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Study Finds That Daily Exercise Relieves Asthma Symptoms

Physical activity has been shown to offer various health benefits for patients with , especially in children. However, there is still limited data on the nature of the association  and control in adults.

Results from a recent study published in the a team of researchers found that asthma patients who engaged in optimal levels of physical activity on a regular basis were nearly two-and-a-half times more likely to have good control of their symptoms compared to those who didn’t exercise.

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  • Former Member

    I know I feel and breathe better when I'm able to exercise regularly.  Looking forward to getting back to cardio in January.

  • Breatheeasy

    Someone with severe asthma told me that exercise is the only thing that helps. He gets a lot of meds but nothing helps him except for a good walk. 

    I have to get back to exercising soon.

  • LK
    Breatheeasy posted:

    Someone with severe asthma told me that exercise is the only thing that helps. He gets a lot of meds but nothing helps him except for a good walk. 

    I have to get back to exercising soon.

    BreatheEasy,  I totally agree that exercise is very important for all of us.  Just a few thoughts to consider – Since everyone's asthma is different what is good for one person may not be the exact thing another person needs so always check with your doctor before starting anything new.  I would also suggest not exercising alone until you know how it will affect your asthma.  

    For me, I would love to take a good long walk like I used to be able to do but at this point my lungs are way to sensitive to get out and do that.  The number of triggers (car exhaust, cold air, etc.) I would encounter, not to mention being out of shape, would make a walk not a joy but a trial.  I try to walk inside our house on my good days.  Starting out with just a very few minutes several times a day.  Sometimes it feels like I am not making any progress but I am getting there ever so slowly!  The hardest part is to not compare where I am at with where others are at or where I was before asthma or even before this current flare.  Easier said than done, I know!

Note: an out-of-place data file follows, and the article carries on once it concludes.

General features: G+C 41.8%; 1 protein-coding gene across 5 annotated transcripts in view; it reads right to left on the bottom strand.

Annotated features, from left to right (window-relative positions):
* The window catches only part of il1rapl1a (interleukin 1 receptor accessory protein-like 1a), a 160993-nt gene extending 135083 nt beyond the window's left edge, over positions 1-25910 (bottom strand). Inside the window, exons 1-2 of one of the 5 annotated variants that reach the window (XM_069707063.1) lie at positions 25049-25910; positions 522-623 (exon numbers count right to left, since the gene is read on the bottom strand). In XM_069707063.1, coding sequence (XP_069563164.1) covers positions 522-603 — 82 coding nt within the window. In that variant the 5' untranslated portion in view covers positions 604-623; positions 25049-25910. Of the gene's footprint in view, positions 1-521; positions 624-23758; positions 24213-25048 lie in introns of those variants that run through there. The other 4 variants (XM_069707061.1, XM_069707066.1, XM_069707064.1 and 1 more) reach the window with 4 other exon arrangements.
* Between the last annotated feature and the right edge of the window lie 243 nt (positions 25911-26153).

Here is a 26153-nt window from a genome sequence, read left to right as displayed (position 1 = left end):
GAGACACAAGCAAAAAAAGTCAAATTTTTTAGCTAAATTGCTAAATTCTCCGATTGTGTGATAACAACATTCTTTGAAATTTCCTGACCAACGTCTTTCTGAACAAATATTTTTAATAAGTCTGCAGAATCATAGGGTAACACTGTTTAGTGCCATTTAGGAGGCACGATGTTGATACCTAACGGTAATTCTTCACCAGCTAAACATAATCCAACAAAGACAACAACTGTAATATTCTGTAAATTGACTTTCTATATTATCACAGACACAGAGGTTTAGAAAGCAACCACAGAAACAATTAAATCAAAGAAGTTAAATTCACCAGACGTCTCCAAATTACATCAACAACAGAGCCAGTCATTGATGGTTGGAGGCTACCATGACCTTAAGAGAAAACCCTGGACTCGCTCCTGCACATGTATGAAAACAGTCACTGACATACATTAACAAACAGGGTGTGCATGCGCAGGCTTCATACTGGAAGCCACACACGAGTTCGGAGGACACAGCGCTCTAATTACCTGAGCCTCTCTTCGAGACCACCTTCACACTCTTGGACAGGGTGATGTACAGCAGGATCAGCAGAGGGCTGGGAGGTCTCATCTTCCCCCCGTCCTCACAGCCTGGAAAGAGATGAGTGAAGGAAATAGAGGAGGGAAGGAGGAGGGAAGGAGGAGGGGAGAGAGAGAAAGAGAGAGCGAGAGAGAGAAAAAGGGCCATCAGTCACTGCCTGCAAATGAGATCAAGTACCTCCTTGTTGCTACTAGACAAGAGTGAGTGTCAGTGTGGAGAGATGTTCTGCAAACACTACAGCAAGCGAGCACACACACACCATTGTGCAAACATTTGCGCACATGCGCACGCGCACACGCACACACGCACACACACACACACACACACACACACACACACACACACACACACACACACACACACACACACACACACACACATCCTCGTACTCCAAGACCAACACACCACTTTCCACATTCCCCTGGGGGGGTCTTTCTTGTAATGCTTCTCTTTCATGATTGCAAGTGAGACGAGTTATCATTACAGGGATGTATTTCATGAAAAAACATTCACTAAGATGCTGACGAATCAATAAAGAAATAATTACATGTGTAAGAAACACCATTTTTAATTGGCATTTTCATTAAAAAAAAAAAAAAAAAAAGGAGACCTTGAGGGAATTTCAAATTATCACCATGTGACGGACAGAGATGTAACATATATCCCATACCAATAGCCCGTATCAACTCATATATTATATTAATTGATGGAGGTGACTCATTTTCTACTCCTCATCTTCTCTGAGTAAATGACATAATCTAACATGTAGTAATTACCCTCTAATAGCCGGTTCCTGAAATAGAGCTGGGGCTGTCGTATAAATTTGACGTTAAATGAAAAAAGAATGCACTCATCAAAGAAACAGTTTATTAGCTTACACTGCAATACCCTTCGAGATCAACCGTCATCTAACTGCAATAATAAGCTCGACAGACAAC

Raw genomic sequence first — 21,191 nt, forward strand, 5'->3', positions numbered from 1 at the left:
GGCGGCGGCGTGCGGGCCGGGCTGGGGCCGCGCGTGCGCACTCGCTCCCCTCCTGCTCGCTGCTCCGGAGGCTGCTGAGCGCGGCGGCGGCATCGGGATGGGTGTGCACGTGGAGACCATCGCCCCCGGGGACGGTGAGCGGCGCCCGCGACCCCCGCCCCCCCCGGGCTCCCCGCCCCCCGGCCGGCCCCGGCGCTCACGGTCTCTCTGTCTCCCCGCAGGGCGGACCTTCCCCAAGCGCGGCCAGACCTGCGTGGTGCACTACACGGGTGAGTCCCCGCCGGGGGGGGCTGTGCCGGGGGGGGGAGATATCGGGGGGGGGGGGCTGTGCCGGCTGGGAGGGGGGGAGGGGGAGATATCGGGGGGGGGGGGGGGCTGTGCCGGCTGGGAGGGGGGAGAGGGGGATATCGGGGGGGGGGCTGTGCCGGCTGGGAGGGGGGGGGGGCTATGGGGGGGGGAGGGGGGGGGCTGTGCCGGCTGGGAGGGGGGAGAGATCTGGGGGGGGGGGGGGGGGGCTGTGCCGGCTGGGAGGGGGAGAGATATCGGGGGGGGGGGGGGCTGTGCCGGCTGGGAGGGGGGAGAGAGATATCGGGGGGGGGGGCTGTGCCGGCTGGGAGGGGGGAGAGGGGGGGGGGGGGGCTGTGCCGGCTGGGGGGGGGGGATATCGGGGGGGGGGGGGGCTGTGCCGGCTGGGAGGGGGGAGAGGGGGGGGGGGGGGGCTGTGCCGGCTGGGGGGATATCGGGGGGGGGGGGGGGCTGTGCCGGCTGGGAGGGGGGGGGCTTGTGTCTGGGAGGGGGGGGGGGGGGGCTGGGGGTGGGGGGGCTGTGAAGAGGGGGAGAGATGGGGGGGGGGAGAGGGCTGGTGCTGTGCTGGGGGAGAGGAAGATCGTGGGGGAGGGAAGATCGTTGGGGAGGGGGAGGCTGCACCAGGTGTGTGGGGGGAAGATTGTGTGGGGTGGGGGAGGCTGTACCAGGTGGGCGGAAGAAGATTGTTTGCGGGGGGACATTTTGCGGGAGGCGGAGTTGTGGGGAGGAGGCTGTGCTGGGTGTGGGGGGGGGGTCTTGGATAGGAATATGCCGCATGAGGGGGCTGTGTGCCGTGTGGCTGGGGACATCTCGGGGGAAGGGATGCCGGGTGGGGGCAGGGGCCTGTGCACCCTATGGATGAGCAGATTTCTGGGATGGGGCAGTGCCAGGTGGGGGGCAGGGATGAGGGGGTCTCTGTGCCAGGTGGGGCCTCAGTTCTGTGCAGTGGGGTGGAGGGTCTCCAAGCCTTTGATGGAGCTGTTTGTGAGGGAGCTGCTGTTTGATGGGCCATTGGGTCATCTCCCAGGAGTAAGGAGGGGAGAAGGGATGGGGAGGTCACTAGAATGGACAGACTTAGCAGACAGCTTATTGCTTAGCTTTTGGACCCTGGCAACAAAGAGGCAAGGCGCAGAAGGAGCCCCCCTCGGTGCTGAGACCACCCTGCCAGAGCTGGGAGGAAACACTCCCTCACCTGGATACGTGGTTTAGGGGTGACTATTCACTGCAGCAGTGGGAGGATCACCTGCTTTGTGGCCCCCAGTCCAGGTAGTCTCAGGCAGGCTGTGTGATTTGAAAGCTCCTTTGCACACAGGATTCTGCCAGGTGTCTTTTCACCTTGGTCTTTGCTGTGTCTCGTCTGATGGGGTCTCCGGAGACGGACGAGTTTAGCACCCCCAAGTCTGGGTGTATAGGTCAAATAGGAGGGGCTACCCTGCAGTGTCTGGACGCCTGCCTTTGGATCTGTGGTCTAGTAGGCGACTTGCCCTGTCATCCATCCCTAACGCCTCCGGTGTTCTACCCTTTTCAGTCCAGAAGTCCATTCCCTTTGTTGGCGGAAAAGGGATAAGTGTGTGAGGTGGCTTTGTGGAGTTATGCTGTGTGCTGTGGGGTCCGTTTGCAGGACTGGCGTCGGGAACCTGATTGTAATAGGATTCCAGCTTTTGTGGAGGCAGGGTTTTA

Hope you are able to get back to exercising soon!  

  • Breatheeasy

    I have trouble exercising because of how weak I have gotten. I can only walk. And most days exercise gives me shortness of breath. Walking is the only sort of exercise I do too. Apart from running behind my 5 year old hyperactive daughter. I guess she gIves me all the exercise I need. And then a flare that has me down for a few days. 

  • LK

    I only walk, also.  Even walking a few minutes and I am the same way – coughing and short of breath.  Some days are a little better and some days worse.  I have learned from all the kind folks here on these forums that we have to take one day at a time and their support is invaluable.

    We have a grandson about that age and I get to babysit him for a few hours sometimes. They are in constant motion learning about the world at that age!  That is about all I can take before I am coughing and short of breath.  Just want to sit and rest.  It's not just the constant keeping up this him, it's also the extra talking that wears me out.  

    It is understandable that you are worn out!

  • Kathy P

    I've discovered strength training. I found someone I like on YouTube. Since I can't bike right now, this has become my go to. 

    I use light weights – she's using 10lb and I'm using 2-3 lb. Some of the routines are too strenuous, but I can skip a rep or modify. I like that I can do it inside in a controlled environment and not contend with outdoor triggers. And some are pretty short – like 15-25 min. 

  • K8sMom2002

    Breatheeasy, I love Lisa's suggestion about starting off by talking to your doc! Your doc may have specific advice for you — mine, for instance, says that I can't do strenuous exercise without pre-treating and I don't need to exercise when I'm alone.